After having a coffee, we had nothing better to do than to check out the local hardware store.  It had everything from toys to kitchen necessities to plumbing and electrical to yard decorations.  Not only did it kill some time, but I found a nice water bottle for taking with me in the truck.  I believe I already mentioned that we bought a Berkey water filter so we could be more ‘green’.  We were reusing the plastic water bottles, but it didn’t seem very hygienic so I bought a very nice stainless steel insulated bottle that actually fits in the drink holder!  Now I have a souvenir from my snow days in Fort Nelson!  

One of our day’s ‘adventures’ which wasn’t too hazardous was to explore the streets of Fort Nelson off of the main highway.  We drove to the airport and on our way there, several girls were walking along the road and started waving frantically.  We waved back and they cheered!  It must be exciting for them to see a truck from South Dakota? Or is life that boring here?   On the way back from the airport, we were blessed to see this little lady posing just for us by the side of the road.    

Speaking of water, we have also run out in our holding tank.  We didn’t expect to be here as long as we have been and though we try to conserve water, it doesn’t last forever.  We have three options.  The first is to close the trailer up and drive it about 50 yards to the laundry room and fill the tank with one of their hoses.  I don’t like that option because then we have to pack up and unpack.  It’s muddy and cold and is just tedious non-essential work.  The second is to fill the water bladder we use in Alaska to haul water when we boondock.  It’s a wonderful option except that it’s very cold outside and there would be no way to drain it so the little water remaining in it would freeze, crack the bladder and become useless in Alaska.  The third option is to fill a one-gallon jug with water for flushing the toilet and fill our 2-gallon jug for doing dishes.  That is the the option we chose.  Our Burkey has been filtering water consistently so we also have nearly 2 gallons of drinking water.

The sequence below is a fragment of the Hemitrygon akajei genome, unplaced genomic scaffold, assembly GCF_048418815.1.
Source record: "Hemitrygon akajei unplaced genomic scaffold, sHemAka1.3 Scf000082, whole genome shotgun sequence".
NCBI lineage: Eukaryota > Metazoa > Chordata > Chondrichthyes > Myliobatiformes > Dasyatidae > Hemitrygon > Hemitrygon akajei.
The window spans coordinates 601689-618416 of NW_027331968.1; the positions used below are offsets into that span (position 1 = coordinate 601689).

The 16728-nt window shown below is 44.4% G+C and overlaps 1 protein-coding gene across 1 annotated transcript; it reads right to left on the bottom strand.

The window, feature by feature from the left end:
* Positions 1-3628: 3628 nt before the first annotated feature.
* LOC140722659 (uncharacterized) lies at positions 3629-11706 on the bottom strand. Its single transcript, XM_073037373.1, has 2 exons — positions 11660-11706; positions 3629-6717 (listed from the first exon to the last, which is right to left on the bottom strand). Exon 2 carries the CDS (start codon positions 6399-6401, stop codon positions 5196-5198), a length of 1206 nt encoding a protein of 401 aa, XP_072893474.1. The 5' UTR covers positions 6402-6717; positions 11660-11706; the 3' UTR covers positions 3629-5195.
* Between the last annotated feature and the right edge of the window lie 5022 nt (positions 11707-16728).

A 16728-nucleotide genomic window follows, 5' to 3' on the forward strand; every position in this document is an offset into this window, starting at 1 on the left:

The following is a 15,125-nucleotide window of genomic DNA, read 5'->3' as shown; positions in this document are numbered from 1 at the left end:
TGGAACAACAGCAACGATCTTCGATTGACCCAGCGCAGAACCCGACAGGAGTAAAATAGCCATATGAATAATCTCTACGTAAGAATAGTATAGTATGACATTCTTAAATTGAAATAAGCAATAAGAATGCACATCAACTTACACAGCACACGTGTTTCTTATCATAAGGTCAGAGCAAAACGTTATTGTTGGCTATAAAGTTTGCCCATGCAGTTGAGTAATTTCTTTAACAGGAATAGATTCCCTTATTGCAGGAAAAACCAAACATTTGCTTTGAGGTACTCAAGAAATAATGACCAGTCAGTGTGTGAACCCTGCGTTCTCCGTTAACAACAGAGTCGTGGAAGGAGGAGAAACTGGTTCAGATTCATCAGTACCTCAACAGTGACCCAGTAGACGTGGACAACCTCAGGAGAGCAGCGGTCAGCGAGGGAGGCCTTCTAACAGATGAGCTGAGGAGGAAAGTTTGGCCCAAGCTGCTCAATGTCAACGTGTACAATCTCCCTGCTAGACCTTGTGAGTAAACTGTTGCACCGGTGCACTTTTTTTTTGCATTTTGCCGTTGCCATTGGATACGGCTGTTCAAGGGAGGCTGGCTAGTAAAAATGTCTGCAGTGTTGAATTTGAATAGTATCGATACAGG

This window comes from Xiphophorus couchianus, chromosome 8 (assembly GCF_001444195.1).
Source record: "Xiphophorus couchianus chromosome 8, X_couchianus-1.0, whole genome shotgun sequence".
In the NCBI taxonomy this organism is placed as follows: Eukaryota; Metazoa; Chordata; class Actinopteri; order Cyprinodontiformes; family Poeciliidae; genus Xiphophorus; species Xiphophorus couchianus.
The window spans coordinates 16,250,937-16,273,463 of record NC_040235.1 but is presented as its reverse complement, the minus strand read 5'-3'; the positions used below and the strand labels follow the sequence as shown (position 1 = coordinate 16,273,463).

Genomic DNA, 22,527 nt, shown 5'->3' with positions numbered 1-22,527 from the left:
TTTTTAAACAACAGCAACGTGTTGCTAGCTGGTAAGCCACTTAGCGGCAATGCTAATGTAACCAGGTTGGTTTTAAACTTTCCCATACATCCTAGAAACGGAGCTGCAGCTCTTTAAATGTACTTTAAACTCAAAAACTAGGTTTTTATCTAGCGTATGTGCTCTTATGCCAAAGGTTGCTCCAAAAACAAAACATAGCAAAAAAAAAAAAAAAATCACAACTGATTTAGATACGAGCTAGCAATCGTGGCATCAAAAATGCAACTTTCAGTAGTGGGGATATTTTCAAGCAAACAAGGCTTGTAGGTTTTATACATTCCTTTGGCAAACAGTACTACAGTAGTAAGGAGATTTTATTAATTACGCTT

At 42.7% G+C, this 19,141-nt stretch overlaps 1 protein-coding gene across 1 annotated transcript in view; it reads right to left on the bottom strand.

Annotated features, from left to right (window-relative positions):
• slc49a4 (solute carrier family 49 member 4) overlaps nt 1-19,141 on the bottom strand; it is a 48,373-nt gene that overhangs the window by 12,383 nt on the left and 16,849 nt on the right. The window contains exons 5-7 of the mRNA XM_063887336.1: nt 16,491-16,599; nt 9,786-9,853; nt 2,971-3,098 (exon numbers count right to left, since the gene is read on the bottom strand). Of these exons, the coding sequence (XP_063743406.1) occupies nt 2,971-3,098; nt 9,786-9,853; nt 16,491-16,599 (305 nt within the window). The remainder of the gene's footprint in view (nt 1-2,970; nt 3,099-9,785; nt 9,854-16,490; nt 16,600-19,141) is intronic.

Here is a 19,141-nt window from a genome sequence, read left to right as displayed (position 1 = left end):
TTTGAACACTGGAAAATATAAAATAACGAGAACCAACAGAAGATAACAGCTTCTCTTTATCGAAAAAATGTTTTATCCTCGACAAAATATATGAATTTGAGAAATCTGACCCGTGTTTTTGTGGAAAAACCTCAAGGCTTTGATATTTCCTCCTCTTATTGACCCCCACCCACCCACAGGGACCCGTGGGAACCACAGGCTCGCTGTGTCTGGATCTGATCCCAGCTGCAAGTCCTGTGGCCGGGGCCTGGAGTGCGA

Now it’s evening and we’re doing little projects to help pass the time and get ready for our departure tomorrow.  The mountain cam has the road looking a little better and we expect warmer temperatures tomorrow.  The sun burst through the clouds a bit today so maybe … we’ll be on the road tomorrow heading toward Toad River, Muncho Lake and Liard.  If not, wait for Day 3 in Fort Nelson. 

©2019 Tentstake Ministries Publishing

A Poem for the iCan (aka Alcan)

Over the mountains and through the snow

We left Fort Nelson with a long way to go.

Steamboat Hill was quite slushy and then Summit Lake

Though we seemed to drive slow good time we did make.

Steamboat Hill
Summit Lake Pass

Fueled at Toad River, passed Muncho – that means ‘big’

Onto the hot springs Liard, but lunched with our rig.

Toad River
Frozen Muncho Lake
Liard Hot Springs Rest Stop

Caribou and buffalo grazed by the way

Two black bears and a cub chewing grass like hay.

Munching Grass
Momma and Her Cub

In Watson Lake we rested our trailer

Muddy and limping from leaf spring failure.

City RV and Our Filthy Trailer and Truck
What can we say?

In the Sign Forest we read our “Run Forest Run’

Then we enjoyed a walk in the late evening sun.

We’re now in a ‘parking lot’ staying one night,

Tomorrow to Whitehorse to fix the leaves right.

The rain tickles the roof – there is less and less drear

But our destination Alaska is still not so near.

Teslin on Nesutlin Bay

We’ll pass by Teslin, eat cinnamon rolls too

Where Tezzy our passenger was found stuck in mud goo.

Tezzy’s New Home
Johnson’s Corner Where We Found Tezzy

We’ll cross the river Yukon with the lovely blue bridge

And hope that our stay in the capital is only a smidge.

Yukon River Bridge

In Whitehorse we find a place for repair

We will stay two nights in an exterior bay there.